Silent Star of the Month for April 2017

It’s a new month and March’s featured star, Milton Sills, will pass the crown to a new performer. This month’s star is an American performer who found far greater success when she hopped on a boat for Germany.

The featured star is…

Betty Amann!

Betty Amann (1907-1990)

Born in Germany and raised in America, Betty Amann began her film career as eye candy in Mack Sennett and Larry Semon comedies, as well as a Tom Tyler western. When you’re resume has titles like Motorboat Mamas and The Campus Carmen, there’s nowhere to go but up. Amann headed for Germany and was cast as the female lead in Joe May’s Asphalt.

Amann in “Asphalt” co-starring her eyelashes.

Amann played a sexy thief who seduces a naive policeman and both the actress and her eyelashes were a sensation. More German roles followed, along with some British productions (including one from Hitchcock) and even a Polish one but nothing quite matched Asphalt. With Germany’s political situation lurching toward a very dangerous period, Amann returned to the United States.

Amann continued to play supporting parts until the 1940s but the roles were hardly earth-shattering and, furthermore, 30s and 40s fashion just didn’t give her the same magic. Get this woman some false eyelashes, stat!

Betty Amann in “Nancy Drew” (1939) wearing the infamous, awful “I just ate something nasty” lipline of the era. (aka, worst lipstick option ever)

Amann represents a sort of couldawouldashoulda career and it’s impossible to say what would have happened if she had made Asphalt a few years earlier. Still, we can enjoy the films she did make and play the speculation game. (It should also be noted that much of her German career is unavailable for viewing.)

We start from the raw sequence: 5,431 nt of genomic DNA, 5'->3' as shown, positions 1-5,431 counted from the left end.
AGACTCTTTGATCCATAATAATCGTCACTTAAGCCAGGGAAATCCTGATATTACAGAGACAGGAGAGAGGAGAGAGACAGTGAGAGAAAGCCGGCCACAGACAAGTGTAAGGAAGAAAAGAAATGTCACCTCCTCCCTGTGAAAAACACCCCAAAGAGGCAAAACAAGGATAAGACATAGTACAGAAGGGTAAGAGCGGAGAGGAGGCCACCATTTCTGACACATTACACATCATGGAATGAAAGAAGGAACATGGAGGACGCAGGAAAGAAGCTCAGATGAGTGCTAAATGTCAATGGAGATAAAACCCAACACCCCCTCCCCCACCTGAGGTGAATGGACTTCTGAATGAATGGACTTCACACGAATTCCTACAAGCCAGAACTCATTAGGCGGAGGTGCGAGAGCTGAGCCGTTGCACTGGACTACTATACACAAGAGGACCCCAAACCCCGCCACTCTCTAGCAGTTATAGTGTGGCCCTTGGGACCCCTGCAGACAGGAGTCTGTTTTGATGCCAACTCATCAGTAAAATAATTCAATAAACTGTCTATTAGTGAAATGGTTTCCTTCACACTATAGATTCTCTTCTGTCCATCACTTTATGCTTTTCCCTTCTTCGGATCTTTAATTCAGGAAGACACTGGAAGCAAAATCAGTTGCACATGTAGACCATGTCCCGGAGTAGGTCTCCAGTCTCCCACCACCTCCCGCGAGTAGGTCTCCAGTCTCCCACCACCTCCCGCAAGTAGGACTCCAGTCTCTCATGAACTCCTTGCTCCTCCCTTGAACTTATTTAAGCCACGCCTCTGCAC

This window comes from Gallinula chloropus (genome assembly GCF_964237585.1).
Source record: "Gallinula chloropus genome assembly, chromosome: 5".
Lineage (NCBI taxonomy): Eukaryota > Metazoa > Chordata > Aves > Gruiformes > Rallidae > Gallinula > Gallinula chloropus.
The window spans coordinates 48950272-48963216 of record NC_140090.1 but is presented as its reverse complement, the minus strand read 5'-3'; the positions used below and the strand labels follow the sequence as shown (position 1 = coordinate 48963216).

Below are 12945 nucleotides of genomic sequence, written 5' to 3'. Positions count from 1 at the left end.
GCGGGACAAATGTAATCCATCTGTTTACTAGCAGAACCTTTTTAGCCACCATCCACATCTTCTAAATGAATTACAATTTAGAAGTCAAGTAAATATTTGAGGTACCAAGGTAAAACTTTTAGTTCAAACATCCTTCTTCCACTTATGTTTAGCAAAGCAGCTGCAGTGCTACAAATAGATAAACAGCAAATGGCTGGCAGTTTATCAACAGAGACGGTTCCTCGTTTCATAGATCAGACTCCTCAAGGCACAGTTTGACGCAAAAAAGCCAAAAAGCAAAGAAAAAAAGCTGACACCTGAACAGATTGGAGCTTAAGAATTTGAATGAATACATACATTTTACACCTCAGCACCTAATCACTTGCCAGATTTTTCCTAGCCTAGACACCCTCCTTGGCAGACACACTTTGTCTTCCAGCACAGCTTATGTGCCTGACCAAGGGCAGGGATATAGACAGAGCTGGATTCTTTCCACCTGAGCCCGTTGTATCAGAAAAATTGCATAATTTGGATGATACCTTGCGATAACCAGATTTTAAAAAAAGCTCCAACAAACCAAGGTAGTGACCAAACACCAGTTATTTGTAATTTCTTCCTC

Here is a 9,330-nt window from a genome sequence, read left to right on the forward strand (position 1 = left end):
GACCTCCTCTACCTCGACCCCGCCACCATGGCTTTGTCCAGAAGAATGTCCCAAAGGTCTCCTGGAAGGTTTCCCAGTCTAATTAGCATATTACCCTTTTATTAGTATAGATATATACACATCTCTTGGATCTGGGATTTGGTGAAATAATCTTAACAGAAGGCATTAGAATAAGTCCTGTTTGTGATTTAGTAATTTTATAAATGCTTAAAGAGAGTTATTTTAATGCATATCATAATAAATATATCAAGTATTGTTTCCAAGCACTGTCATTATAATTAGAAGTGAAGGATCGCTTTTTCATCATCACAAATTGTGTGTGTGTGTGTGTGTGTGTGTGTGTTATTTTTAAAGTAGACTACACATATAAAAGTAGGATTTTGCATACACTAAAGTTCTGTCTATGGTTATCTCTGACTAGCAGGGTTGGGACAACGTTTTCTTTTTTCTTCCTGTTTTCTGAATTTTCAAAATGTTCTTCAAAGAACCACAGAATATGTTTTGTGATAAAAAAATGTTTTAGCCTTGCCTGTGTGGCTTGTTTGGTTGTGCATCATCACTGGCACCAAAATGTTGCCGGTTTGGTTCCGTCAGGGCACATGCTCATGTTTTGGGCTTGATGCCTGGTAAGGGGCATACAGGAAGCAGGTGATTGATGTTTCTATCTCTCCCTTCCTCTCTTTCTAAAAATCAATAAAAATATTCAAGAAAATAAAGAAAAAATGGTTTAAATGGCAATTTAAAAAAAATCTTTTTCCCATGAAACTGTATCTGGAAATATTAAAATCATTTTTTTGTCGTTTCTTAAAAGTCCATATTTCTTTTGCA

Why you should love her

Amann has a flashback in “The White Devil”

If you want the sleek, stylish embodiment of the 1920s, Amann is it. Her aggressive performance in Asphalt is perfectly complemented by her iconic wardrobe and makeup. She’s an appealing bad girl, assertive and in charge. It’s a pity that her later career did not live up to this promising beginning but we’re fortunate to be viewing it at all. (Insert reminder of how many silent films are lost.)

Where you can see her

Amann’s silent starring roles are not the easiest things to obtain but I have reviewed two of them. (Links below.)

Asphalt (1929) is Amann’s most famous film and for good reason. The stylish direction and juicy role make it a real keeper. Plus, it’s fantastic fodder for your scrapbook of 1920s fashions.

The White Devil (1930) provides a much less interesting role for Amann; she plays a spoiled Caucasus chieftain’s daughter, pretty standard heroine stuff. However, she does get to chase Ivan Mosjoukine (who wouldn’t?) and director Alexandre Volkoff does his usual flashy stuff with the direction.

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14 Replies to “Silent Star of the Month for April 2017”

  1. Great choice! She was terrific in “Asphalt”. Your entertaining review of that movie was the first thing I read on this site. I might check out “The White Devil”.

  2. I watched “Isle of Forgotten Sins” from start to finish just to see Betty Amman. What a honey!

  3. Hi Fritzi, when you say unavailable for viewing do you mean lost or sitting in an archive somewhere?

  4. That riveting dark beauty, and so talented an actress…thank you for choosing Betty Amann this month. Those eyes alone!

  5. You really do learn something on this website. When I saw “American Performer” and “greater success… Germany” along with what appeared to be the top half of a famous modeling shot in the teaser, I thought “Louise Brooks, AGAIN?” And here I am introduced to somebody new; I’m going to have to look for Betty Amman and Asphalt somewhere down the line. The same sort of thing happened when somebody posted just a piece of “Wings” on youtube – it piqued my interest enough to go out and buy the whole movie because I had to find out what happened next.

  6. I love her in “Asphalt”, she is sex on legs! I got fed up of reviewers comparing her to Louise Brookes, I think she is great in her own right.

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